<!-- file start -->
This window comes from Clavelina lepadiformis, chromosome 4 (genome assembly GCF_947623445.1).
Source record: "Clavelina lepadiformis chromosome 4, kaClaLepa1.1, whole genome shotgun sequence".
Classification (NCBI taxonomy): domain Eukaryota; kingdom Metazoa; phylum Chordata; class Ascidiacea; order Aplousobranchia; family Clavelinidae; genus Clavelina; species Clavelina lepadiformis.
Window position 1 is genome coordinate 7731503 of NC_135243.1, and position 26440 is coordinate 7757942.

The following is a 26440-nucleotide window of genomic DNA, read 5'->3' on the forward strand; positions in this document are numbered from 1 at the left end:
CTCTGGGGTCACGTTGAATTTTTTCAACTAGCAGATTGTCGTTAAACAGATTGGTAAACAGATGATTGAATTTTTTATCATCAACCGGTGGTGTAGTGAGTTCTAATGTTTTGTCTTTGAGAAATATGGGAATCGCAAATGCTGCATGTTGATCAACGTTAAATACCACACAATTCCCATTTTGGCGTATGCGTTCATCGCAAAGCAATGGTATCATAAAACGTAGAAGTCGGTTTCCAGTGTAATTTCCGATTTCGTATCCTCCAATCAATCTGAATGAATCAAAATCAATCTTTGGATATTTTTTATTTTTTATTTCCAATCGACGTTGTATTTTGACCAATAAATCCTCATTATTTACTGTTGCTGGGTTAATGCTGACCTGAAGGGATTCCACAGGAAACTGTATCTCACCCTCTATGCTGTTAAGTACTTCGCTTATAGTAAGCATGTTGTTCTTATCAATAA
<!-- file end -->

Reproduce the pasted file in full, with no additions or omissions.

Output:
This window comes from Clavelina lepadiformis, chromosome 4 (genome assembly GCF_947623445.1).
Source record: "Clavelina lepadiformis chromosome 4, kaClaLepa1.1, whole genome shotgun sequence".
Classification (NCBI taxonomy): domain Eukaryota; kingdom Metazoa; phylum Chordata; class Ascidiacea; order Aplousobranchia; family Clavelinidae; genus Clavelina; species Clavelina lepadiformis.
Window position 1 is genome coordinate 7731503 of NC_135243.1, and position 26440 is coordinate 7757942.

The following is a 26440-nucleotide window of genomic DNA, read 5'->3' on the forward strand; positions in this document are numbered from 1 at the left end:
CTCTGGGGTCACGTTGAATTTTTTCAACTAGCAGATTGTCGTTAAACAGATTGGTAAACAGATGATTGAATTTTTTATCATCAACCGGTGGTGTAGTGAGTTCTAATGTTTTGTCTTTGAGAAATATGGGAATCGCAAATGCTGCATGTTGATCAACGTTAAATACCACACAATTCCCATTTTGGCGTATGCGTTCATCGCAAAGCAATGGTATCATAAAACGTAGAAGTCGGTTTCCAGTGTAATTTCCGATTTCGTATCCTCCAATCAATCTGAATGAATCAAAATCAATCTTTGGATATTTTTTATTTTTTATTTCCAATCGACGTTGTATTTTGACCAATAAATCCTCATTATTTACTGTTGCTGGGTTAATGCTGACCTGAAGGGATTCCACAGGAAACTGTATCTCACCCTCTATGCTGTTAAGTACTTCGCTTATAGTAAGCATGTTGTTCTTATCAATAA